Do jurisdictional elements in criminal statutes actually matter? Of course, formally, the answer is obvious; jurisdictional elements are of paramount importance. In fact, they often serve as the entire justifying basis for a federal (rather than state) criminal prosecution. But beyond mere technicalities, do jurisdictional elements actually make a difference in a jury deliberation room?
In pursuit of an answer, this Article undertakes a novel empirical study designed to assess the antecedent issue of how laypeople weigh jurisdictional elements when determining guilt. The project’s experiment ultimately finds that when one increases the amount of evidence demonstrating a defendant’s substantive guilt, laypeople improperly transmute their decisions regarding that substantive guilt into determinations regarding supposedly independent jurisdictional elements. That is, the study suggests that individual laypeople increasingly—and improperly—deem jurisdictional elements satisfied as a defendant’s substantive guilt becomes more apparent.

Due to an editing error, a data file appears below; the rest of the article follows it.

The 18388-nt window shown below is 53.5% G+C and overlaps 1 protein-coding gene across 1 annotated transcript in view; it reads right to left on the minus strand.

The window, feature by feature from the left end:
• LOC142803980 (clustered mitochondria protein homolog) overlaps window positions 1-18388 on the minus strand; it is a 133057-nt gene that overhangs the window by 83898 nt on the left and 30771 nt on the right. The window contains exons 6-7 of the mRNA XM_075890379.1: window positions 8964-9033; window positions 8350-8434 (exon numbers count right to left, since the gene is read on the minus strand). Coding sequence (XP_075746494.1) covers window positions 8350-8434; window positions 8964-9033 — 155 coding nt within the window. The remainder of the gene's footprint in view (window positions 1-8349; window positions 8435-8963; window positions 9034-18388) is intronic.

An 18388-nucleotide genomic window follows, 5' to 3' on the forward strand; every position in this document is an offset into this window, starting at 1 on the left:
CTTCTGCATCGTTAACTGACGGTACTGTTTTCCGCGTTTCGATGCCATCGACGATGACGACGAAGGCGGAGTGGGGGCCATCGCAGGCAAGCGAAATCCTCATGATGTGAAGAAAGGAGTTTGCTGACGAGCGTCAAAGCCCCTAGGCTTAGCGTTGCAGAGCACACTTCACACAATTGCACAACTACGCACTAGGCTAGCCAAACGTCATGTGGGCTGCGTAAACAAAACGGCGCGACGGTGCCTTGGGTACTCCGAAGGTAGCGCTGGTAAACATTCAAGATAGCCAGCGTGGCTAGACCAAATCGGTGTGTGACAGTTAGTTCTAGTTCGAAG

Given that empirical finding, the Article offers a number of contributions to the normative literature. For one, it directly raises follow-on questions as to whether jurisdictional elements truly constitute a meaningful barrier to federal prosecution, especially when a defendant’s factual guilt seems clear. Of course, a jurisdictional requirement that ebbs and flows based on layperson perceptions of a defendant’s substantive guilt is no jurisdictional requirement at all. Additionally, the project informs enduring debates in courts and Congress. Namely, the Article’s insights about layperson epistemology encourage renewed scrutiny of the optimal balance of decision-making authority in the courtroom.
To read this Article, please click here: Jurisdictional Elements and the Jury.